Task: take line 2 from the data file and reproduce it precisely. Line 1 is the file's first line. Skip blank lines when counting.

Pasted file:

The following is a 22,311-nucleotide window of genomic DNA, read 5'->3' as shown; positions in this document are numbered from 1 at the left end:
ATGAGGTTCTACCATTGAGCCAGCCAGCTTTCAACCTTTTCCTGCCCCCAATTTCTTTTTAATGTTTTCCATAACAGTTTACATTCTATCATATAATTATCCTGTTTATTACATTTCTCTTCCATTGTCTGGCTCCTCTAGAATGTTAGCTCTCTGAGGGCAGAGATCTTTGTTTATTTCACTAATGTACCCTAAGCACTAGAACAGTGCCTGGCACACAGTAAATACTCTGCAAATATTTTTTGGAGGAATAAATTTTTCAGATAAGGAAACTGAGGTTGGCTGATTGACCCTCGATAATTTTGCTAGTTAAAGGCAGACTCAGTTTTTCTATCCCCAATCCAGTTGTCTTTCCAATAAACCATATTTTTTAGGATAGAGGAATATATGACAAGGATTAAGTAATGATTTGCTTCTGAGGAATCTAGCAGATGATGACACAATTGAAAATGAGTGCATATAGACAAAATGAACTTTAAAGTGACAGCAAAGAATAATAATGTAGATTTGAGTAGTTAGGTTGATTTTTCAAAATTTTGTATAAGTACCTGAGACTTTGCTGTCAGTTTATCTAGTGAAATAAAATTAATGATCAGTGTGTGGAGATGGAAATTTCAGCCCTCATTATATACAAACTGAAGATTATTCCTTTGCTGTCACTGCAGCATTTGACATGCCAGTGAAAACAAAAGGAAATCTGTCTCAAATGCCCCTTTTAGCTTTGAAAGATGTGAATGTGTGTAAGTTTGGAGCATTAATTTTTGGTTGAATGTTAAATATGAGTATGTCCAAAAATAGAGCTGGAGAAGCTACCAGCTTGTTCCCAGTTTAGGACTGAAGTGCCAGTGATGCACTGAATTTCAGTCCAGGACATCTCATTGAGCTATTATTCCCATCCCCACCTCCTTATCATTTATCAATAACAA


ATGAGGTTCTACCATTGAGCCAGCCAGCTTTCAACCTTTTCCTGCCCCCAATTTCTTTTTAATGTTTTCCATAACAGTTTACATTCTATCATATAATTATCCTGTTTATTACATTTCTCTTCCATTGTCTGGCTCCTCTAGAATGTTAGCTCTCTGAGGGCAGAGATCTTTGTTTATTTCACTAATGTACCCTAAGCACTAGAACAGTGCCTGGCACACAGTAAATACTCTGCAAATATTTTTTGGAGGAATAAATTTTTCAGATAAGGAAACTGAGGTTGGCTGATTGACCCTCGATAATTTTGCTAGTTAAAGGCAGACTCAGTTTTTCTATCCCCAATCCAGTTGTCTTTCCAATAAACCATATTTTTTAGGATAGAGGAATATATGACAAGGATTAAGTAATGATTTGCTTCTGAGGAATCTAGCAGATGATGACACAATTGAAAATGAGTGCATATAGACAAAATGAACTTTAAAGTGACAGCAAAGAATAATAATGTAGATTTGAGTAGTTAGGTTGATTTTTCAAAATTTTGTATAAGTACCTGAGACTTTGCTGTCAGTTTATCTAGTGAAATAAAATTAATGATCAGTGTGTGGAGATGGAAATTTCAGCCCTCATTATATACAAACTGAAGATTATTCCTTTGCTGTCACTGCAGCATTTGACATGCCAGTGAAAACAAAAGGAAATCTGTCTCAAATGCCCCTTTTAGCTTTGAAAGATGTGAATGTGTGTAAGTTTGGAGCATTAATTTTTGGTTGAATGTTAAATATGAGTATGTCCAAAAATAGAGCTGGAGAAGCTACCAGCTTGTTCCCAGTTTAGGACTGAAGTGCCAGTGATGCACTGAATTTCAGTCCAGGACATCTCATTGAGCTATTATTCCCATCCCCACCTCCTTATCATTTATCAATAACAA